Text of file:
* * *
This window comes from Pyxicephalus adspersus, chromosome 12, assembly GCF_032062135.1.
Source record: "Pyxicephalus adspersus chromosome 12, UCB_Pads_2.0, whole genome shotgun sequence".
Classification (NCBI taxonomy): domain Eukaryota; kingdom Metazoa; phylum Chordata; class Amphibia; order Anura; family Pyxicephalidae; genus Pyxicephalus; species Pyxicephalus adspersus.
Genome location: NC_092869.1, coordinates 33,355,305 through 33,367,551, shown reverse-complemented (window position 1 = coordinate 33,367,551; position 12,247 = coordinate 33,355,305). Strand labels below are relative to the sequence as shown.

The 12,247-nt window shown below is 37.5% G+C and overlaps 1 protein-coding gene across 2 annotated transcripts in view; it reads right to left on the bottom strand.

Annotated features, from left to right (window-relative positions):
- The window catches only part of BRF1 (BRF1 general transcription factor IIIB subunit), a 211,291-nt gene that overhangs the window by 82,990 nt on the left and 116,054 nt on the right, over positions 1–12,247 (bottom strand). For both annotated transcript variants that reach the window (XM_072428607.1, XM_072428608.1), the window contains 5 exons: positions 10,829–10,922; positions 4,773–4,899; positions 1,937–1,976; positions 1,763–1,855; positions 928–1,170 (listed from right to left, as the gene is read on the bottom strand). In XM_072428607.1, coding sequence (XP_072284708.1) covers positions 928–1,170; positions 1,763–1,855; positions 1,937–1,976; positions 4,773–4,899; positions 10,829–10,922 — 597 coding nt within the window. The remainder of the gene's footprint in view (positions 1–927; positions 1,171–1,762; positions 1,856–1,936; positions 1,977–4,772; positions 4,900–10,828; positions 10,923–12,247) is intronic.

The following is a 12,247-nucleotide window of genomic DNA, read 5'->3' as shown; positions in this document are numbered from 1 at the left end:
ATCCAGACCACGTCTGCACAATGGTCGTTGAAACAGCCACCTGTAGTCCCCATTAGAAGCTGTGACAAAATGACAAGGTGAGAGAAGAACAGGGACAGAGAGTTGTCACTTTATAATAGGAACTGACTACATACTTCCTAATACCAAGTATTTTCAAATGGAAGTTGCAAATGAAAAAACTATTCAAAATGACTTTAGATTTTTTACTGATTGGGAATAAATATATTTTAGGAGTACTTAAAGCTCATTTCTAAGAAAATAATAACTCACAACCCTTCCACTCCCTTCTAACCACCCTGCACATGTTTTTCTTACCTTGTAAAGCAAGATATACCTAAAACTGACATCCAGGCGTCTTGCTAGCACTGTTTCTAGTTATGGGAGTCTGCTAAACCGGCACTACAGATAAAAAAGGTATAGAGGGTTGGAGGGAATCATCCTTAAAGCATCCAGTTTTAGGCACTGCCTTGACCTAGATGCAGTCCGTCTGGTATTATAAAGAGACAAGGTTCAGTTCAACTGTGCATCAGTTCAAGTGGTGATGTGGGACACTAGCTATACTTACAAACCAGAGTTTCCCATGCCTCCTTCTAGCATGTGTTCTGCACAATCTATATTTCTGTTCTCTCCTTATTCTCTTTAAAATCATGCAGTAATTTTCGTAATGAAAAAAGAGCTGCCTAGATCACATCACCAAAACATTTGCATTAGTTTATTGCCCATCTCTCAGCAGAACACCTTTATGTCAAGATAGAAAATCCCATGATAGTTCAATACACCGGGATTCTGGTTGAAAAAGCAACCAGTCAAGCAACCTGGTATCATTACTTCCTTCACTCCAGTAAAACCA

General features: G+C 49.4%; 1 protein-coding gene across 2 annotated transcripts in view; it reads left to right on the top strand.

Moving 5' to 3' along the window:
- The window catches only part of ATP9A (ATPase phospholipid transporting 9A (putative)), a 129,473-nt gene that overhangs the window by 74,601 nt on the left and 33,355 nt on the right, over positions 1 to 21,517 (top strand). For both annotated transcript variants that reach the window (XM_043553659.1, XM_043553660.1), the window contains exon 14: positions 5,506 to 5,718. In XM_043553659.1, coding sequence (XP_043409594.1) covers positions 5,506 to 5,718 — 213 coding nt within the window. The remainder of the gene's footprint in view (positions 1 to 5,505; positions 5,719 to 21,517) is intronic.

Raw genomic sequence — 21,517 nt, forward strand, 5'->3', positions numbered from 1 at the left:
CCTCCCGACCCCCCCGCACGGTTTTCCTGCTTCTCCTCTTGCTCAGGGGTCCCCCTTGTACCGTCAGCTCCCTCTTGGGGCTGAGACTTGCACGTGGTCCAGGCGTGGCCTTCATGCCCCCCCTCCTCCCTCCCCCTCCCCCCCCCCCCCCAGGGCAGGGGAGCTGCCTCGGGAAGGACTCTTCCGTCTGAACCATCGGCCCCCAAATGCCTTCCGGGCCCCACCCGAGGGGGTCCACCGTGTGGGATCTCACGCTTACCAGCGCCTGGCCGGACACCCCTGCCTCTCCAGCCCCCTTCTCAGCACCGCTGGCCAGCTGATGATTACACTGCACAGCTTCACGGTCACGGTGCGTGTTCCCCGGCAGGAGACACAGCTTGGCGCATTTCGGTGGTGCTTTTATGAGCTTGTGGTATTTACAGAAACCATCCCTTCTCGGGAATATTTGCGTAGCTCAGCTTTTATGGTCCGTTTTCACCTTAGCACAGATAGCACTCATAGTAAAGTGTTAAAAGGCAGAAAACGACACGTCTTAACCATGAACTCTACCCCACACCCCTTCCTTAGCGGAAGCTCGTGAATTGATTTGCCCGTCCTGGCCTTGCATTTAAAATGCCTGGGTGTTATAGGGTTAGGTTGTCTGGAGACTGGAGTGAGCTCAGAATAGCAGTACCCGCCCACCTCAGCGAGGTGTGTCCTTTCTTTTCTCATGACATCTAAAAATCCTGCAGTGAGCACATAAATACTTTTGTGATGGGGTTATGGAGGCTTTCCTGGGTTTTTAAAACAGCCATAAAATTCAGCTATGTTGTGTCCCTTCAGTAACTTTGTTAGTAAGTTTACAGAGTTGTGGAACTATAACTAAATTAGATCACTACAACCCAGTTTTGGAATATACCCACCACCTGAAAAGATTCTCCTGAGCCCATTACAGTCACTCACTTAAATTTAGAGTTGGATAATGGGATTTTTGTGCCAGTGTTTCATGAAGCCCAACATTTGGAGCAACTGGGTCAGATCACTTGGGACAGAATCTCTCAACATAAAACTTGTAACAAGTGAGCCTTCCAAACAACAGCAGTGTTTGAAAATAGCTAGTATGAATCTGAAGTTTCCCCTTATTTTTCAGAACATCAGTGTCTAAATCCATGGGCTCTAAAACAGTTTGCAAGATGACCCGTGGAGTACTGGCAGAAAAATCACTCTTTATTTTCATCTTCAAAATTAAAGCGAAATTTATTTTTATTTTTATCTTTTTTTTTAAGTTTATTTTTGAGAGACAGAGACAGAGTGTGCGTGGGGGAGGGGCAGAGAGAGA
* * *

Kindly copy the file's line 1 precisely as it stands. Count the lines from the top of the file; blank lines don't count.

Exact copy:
This window comes from Pyxicephalus adspersus, chromosome 12, assembly GCF_032062135.1.